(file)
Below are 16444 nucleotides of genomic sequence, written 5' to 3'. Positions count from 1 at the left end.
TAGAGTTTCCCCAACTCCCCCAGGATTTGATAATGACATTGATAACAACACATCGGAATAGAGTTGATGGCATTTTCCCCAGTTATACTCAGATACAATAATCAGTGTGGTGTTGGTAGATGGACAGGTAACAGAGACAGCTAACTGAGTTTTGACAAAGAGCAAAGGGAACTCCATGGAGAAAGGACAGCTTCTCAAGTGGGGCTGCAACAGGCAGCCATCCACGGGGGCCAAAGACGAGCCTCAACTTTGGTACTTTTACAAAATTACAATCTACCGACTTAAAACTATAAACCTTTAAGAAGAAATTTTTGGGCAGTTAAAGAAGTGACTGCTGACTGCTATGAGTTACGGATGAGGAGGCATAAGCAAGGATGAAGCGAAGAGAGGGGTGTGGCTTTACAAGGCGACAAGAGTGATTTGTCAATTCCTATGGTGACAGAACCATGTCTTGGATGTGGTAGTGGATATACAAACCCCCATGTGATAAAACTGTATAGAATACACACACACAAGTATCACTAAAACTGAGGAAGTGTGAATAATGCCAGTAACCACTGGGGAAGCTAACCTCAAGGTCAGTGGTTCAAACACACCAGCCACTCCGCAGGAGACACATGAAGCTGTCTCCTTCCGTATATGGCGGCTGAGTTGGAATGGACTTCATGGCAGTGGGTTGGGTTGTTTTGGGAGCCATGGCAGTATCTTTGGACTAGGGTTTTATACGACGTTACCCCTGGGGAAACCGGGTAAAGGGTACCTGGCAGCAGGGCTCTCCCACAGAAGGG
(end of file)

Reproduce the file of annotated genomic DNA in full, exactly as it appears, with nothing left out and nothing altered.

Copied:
Below are 16444 nucleotides of genomic sequence, written 5' to 3'. Positions count from 1 at the left end.
TAGAGTTTCCCCAACTCCCCCAGGATTTGATAATGACATTGATAACAACACATCGGAATAGAGTTGATGGCATTTTCCCCAGTTATACTCAGATACAATAATCAGTGTGGTGTTGGTAGATGGACAGGTAACAGAGACAGCTAACTGAGTTTTGACAAAGAGCAAAGGGAACTCCATGGAGAAAGGACAGCTTCTCAAGTGGGGCTGCAACAGGCAGCCATCCACGGGGGCCAAAGACGAGCCTCAACTTTGGTACTTTTACAAAATTACAATCTACCGACTTAAAACTATAAACCTTTAAGAAGAAATTTTTGGGCAGTTAAAGAAGTGACTGCTGACTGCTATGAGTTACGGATGAGGAGGCATAAGCAAGGATGAAGCGAAGAGAGGGGTGTGGCTTTACAAGGCGACAAGAGTGATTTGTCAATTCCTATGGTGACAGAACCATGTCTTGGATGTGGTAGTGGATATACAAACCCCCATGTGATAAAACTGTATAGAATACACACACACAAGTATCACTAAAACTGAGGAAGTGTGAATAATGCCAGTAACCACTGGGGAAGCTAACCTCAAGGTCAGTGGTTCAAACACACCAGCCACTCCGCAGGAGACACATGAAGCTGTCTCCTTCCGTATATGGCGGCTGAGTTGGAATGGACTTCATGGCAGTGGGTTGGGTTGTTTTGGGAGCCATGGCAGTATCTTTGGACTAGGGTTTTATACGACGTTACCCCTGGGGAAACCGGGTAAAGGGTACCTGGCAGCAGGGCTCTCCCACAGAAGGG